The Country Life, ca. 1938

Several years ago I was on a camping trip in West Virginia and we got stuck in a storm.  Since it wasn’t pleasant staying in our water-logged tent, and we couldn’t do much in the way of hiking, we decided to go to “town” where there was an old warehouse that rented its space to a variety of antique and junk dealers.  Browsing, I figured I might as well have some reading material to take back to my tent, so I bought some old Life Magazines from the 1940s (which, thrillingly, pictured the LCI ships that my father had commanded in the South Pacific during WWII) and some Readers Digests from the 1930s which provided a fascinating read about various uprisings and aggressions by Soviets (the evils of communism and Stalin terror), Germans (the occupation and annexation of Austria) and the Japanese (horrific accounts of the Rape of Nanking) which had not yet been officially declared “war.”  While the writing style is “chatty” as only Readers Digest can be, the contrast between the quality of writing from those days and the present is shocking.  If you ever need proof we’ve dumbed ourselves down over the years, read the common man’s journal of the 1930s versus the present!

Included in the October 1938 issue (“$.25 a copy, $3 a year”) is an essay entitled”Week-End Pioneers” by Ralph Haley, originally condensed from The Forum.  Mr. Haley and his wife were dreamers living in New York City, who bought some land in New England which included a derelict, rotting farmhouse.  For the next seven years, he would travel there every weekend and holiday in a never-ending quest of blood, sweat and tears, “painting and scraping and carpentering and digging and still have nothing but a decrepit old house and a few uncertain vegetables.”   What, Mr. Haley asks, “is the driving urge behind us back-to-the-landers?”  He writes:

In most cases it is the idea that, with a few acres and some sort of habitation, one’s future is somehow more secure.  If you had to, you could raise vegetables, keep a cow, . . .  and some chickens, and cut your fuel.  You could “get along” like the pioneers, without money.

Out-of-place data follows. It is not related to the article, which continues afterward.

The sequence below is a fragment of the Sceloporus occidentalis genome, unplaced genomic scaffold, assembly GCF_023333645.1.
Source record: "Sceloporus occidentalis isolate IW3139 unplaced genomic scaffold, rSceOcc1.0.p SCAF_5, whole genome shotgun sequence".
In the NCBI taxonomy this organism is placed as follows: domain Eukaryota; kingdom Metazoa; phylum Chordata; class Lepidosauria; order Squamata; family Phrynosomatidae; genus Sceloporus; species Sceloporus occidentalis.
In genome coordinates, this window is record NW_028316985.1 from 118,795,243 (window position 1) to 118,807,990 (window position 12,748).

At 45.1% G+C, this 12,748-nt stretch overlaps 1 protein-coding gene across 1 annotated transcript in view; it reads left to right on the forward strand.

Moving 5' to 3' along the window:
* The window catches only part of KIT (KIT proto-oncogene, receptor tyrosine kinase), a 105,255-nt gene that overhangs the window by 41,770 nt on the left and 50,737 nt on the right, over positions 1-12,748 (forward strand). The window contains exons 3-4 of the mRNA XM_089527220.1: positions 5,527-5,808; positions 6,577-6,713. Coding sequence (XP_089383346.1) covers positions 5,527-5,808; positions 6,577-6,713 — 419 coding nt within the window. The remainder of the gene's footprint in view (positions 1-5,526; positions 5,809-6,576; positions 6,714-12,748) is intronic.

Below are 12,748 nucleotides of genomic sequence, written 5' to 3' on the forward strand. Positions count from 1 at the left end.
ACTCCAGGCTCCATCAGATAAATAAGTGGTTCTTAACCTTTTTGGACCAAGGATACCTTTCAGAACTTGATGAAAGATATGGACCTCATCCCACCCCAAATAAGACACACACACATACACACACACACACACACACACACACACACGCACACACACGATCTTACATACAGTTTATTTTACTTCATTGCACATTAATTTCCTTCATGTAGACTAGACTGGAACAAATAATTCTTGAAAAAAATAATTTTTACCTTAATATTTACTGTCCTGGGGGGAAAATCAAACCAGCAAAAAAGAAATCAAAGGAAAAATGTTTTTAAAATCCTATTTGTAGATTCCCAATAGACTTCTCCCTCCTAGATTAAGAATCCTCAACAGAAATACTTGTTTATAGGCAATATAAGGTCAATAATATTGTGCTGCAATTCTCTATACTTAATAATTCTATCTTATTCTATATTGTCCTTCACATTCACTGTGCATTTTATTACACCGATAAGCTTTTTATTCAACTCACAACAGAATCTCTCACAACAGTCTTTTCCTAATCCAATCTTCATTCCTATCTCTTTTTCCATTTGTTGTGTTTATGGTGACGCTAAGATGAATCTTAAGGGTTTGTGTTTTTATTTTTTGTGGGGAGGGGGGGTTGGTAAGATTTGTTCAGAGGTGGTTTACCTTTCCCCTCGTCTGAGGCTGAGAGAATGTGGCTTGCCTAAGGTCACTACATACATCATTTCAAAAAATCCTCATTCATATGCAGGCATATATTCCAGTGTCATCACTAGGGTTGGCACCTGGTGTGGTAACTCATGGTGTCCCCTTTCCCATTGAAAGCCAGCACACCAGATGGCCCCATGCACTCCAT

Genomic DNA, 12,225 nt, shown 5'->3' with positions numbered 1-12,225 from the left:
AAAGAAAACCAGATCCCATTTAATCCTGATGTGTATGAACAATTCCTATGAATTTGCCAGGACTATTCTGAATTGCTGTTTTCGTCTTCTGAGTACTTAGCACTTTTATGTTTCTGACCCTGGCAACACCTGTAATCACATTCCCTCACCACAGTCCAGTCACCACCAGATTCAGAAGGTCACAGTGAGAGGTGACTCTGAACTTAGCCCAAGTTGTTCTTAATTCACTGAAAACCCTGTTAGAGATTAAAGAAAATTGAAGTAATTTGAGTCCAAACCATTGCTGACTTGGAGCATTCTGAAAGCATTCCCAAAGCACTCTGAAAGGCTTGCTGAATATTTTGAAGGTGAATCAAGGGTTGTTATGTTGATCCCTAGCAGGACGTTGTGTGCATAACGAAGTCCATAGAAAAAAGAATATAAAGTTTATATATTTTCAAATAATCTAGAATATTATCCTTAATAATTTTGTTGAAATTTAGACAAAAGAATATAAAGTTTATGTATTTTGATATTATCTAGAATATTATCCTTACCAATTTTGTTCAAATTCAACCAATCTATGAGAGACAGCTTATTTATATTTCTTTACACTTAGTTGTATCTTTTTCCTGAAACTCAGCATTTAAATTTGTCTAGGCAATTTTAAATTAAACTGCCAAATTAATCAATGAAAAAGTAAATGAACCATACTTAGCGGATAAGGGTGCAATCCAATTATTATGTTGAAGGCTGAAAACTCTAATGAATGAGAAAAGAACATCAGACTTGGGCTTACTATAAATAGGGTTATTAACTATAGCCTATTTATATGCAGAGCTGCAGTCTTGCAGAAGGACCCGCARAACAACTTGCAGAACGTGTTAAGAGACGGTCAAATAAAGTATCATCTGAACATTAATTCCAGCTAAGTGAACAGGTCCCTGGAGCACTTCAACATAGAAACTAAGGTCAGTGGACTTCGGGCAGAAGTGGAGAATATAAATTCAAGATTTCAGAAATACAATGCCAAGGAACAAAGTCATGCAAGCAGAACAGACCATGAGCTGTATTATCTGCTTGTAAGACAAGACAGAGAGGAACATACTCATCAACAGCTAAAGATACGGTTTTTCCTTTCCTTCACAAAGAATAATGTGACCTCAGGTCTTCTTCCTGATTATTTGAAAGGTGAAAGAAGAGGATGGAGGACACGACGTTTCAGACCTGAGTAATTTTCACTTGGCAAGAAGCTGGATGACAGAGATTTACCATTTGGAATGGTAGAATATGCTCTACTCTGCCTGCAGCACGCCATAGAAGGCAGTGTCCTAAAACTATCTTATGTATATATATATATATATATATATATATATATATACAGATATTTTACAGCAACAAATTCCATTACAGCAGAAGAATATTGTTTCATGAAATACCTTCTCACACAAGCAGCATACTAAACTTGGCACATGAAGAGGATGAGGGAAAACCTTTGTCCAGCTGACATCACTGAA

This might be termed the grand delusion.  For in the state of not having money, you can starve and freeze and die of appendicitis in the country quite as effectively as anywhere else.

. . . There are, nevertheless, compensations and genuine satisfactions to offset the illusions.  For one thing, you have more room in the country, and space inevitably brings an expansion of the spirit.  You are more of an individual here among the broad, quiet fields; you develop curious ambitions and skills, become mildly eccentric, and enjoy the process very much.

. . . Of course in the country there is water to be pumped, wood to cut and carry, the stove to be cleaned and intricately adjusted, the garbage to be buried.  None of these tasks is pleasant in itself; yet it is not a misstatement to say that pleasure comes from doing them.

In our urban existence we have few real “chores” left; but we make up for it in mental strain.   Household tasks in the country are hard on muscles but easy on the mind.  Somehow, substituting a certain amount of muscle strain for mental strain seems to add up to happier living.

That, after all, is the secret bewitchment of rustic living.  You work with simple understandable things, which you can master, or you deal with the great natural forces of sun and rain and wind, which no man can master and before which it is a joy to be humble.  In either case there is enjoyment and self-realization.

What was true about Mr. Haley’s experience in 1938 is still applicable today.  Even 75 years later, I guess certain things have not changed.

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